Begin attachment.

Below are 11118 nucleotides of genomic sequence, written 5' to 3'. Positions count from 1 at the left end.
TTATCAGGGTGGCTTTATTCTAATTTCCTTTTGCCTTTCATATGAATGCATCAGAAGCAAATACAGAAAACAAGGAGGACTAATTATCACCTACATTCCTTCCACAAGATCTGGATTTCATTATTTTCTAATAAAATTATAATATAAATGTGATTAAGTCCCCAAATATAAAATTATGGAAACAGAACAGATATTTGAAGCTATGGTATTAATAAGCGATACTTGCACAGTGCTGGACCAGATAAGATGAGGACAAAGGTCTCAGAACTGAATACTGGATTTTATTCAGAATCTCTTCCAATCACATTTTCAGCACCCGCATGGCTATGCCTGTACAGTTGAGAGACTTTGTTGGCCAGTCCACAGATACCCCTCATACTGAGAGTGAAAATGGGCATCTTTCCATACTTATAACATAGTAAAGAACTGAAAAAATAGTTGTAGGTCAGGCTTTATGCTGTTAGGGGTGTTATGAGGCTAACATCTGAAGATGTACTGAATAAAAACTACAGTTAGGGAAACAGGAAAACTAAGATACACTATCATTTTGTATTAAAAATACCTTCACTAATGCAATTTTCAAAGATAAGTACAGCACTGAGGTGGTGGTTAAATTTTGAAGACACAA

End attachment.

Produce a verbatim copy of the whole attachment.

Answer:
Below are 11118 nucleotides of genomic sequence, written 5' to 3'. Positions count from 1 at the left end.
TTATCAGGGTGGCTTTATTCTAATTTCCTTTTGCCTTTCATATGAATGCATCAGAAGCAAATACAGAAAACAAGGAGGACTAATTATCACCTACATTCCTTCCACAAGATCTGGATTTCATTATTTTCTAATAAAATTATAATATAAATGTGATTAAGTCCCCAAATATAAAATTATGGAAACAGAACAGATATTTGAAGCTATGGTATTAATAAGCGATACTTGCACAGTGCTGGACCAGATAAGATGAGGACAAAGGTCTCAGAACTGAATACTGGATTTTATTCAGAATCTCTTCCAATCACATTTTCAGCACCCGCATGGCTATGCCTGTACAGTTGAGAGACTTTGTTGGCCAGTCCACAGATACCCCTCATACTGAGAGTGAAAATGGGCATCTTTCCATACTTATAACATAGTAAAGAACTGAAAAAATAGTTGTAGGTCAGGCTTTATGCTGTTAGGGGTGTTATGAGGCTAACATCTGAAGATGTACTGAATAAAAACTACAGTTAGGGAAACAGGAAAACTAAGATACACTATCATTTTGTATTAAAAATACCTTCACTAATGCAATTTTCAAAGATAAGTACAGCACTGAGGTGGTGGTTAAATTTTGAAGACACAA